Public Intellectuals, Inc.
Public intellectuals in America have good reason to be discouraged. And so do those who look to them for intellectual leadership. Currently, it almost seems that the more public the intellectual, the less seriously he or she is taken by other intellectuals. Nevertheless, public intellectuals today have more media outlets and markets available to them than ever before. Due primarily to the rise of new technologies, the circulation and recirculation of their ideas are reaching wider and wider audiences. Consequently, as the intellectual influence of public intellectuals over other intellectuals (viz., non-public intellectuals) wanes, the market for their ideas and their entertainment value skyrockets.
An additional cause for discouragement for public intellectuals and those who look to them for intellectual leadership is that society at large just doesn’t seem to afford its iconic or star public intellectuals much respect anymore. Public intellectuals in America are merely "one side of an argument," so to speak. From the general public’s point of view, they are either Republican or Democrat; liberal or conservative; left-wing or right-wing; pro-choice or pro-life; and so on. Public intellectuals signify or are reduced by the general public to nothing more than a position -- and usually an extreme one -- on a topic of contemporary social and political concern.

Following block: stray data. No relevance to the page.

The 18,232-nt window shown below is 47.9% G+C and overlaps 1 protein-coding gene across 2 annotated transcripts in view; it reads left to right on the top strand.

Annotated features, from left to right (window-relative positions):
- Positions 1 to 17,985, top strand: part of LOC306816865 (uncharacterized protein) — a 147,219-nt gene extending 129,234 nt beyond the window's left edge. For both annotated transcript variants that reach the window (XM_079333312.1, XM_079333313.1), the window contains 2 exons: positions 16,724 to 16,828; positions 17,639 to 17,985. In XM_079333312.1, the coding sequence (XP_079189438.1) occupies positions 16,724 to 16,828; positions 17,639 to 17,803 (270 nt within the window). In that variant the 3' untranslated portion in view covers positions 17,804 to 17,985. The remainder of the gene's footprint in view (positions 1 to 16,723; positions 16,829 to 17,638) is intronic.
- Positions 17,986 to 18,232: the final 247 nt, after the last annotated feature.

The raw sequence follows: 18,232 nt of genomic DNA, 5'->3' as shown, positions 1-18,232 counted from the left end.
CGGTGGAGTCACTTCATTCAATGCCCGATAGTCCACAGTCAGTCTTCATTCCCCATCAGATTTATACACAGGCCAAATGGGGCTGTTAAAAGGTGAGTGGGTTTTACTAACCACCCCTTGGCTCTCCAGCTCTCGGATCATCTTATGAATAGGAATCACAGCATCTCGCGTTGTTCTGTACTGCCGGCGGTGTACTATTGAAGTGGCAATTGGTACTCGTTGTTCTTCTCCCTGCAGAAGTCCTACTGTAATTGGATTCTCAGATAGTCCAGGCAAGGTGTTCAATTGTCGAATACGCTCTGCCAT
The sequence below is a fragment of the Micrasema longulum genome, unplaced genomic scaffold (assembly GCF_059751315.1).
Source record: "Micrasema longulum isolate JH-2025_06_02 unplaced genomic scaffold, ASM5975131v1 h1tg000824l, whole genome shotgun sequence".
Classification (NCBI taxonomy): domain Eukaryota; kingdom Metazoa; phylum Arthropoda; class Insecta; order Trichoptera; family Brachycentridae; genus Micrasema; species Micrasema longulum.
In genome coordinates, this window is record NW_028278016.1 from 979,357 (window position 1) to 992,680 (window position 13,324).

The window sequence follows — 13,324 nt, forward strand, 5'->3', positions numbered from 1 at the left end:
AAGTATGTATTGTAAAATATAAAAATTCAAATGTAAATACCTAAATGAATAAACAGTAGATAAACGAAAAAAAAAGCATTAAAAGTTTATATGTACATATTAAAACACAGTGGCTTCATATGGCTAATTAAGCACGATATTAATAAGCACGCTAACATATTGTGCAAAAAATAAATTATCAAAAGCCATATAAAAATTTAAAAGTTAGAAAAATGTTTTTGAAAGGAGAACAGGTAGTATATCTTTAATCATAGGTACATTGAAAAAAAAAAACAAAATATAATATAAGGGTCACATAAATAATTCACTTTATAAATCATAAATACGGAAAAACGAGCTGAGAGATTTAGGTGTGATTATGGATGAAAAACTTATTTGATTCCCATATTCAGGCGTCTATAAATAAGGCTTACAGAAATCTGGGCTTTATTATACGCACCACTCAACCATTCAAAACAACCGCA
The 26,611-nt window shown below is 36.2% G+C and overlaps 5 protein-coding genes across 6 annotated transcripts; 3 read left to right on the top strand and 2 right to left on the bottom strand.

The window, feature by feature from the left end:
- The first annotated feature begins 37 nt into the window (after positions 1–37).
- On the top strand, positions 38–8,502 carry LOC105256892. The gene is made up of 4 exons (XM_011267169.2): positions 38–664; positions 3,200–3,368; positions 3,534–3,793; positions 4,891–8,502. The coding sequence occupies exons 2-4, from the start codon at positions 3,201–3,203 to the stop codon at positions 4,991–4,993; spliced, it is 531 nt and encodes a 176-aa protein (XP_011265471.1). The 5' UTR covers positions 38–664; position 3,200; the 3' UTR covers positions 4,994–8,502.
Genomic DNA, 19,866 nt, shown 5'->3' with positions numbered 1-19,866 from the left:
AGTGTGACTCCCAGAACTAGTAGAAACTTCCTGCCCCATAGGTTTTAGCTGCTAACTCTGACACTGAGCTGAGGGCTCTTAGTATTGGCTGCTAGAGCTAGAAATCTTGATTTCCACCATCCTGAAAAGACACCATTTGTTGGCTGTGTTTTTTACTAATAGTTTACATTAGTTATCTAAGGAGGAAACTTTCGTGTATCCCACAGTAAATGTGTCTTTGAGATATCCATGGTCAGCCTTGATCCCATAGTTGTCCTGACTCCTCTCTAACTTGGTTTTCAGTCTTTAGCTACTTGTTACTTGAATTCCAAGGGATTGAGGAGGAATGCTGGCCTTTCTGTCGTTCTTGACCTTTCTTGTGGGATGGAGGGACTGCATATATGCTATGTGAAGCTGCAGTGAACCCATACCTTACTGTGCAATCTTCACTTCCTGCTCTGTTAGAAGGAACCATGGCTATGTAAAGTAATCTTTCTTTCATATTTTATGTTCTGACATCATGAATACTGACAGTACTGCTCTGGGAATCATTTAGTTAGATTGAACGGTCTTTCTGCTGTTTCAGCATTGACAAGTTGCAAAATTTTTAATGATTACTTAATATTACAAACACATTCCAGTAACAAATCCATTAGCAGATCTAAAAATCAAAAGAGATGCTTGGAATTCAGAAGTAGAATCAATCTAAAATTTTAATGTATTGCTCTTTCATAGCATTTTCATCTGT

The reduction of the discourse of public intellectuals to mere polarized positions is the most observable sign of a lack of respect. It serves to short-circuit and obviate subtleties of argument and render superfluous the need for evidence. Respect is afforded public intellectuals not by the mere “declaration” or “assertion” of a position (anyone can merely declare or assert a position). Rather, respect is granted to them through the opportunity to articulate and defend their positions in some detail or depth to a wide audience. It is further confirmed when their defense is thoughtfully received by an attentive audience. Public intellectuals are respected for the depth of their knowledge, and efforts to suppress it, such as the reduction of their knowledge to a mere position, is ultimately a sign of disrespect for them as intellectuals.
The lack of respect afforded our public intellectuals today is a major cause for concern. The current situation can be put into better context when one recalls that the history of public intellectualism in America includes figures such as Ralph Waldo Emerson, William James, Max Weber, and John Dewey -- figures who still have a powerful presence in the world of ideas. At present, public intellectualism in America is preoccupied more with the idea-in-itself that is being promoted than with the person who is promoting it. For much of the last century, Dewey, for example, was regarded as not just another expert commenting on the public school system in America. Rather, he was treated as one of America’s finest philosophers who just happened to be sharing his ideas on education to a respectful and attentive national audience. At the opening of the 21st century, however, the situation is much different.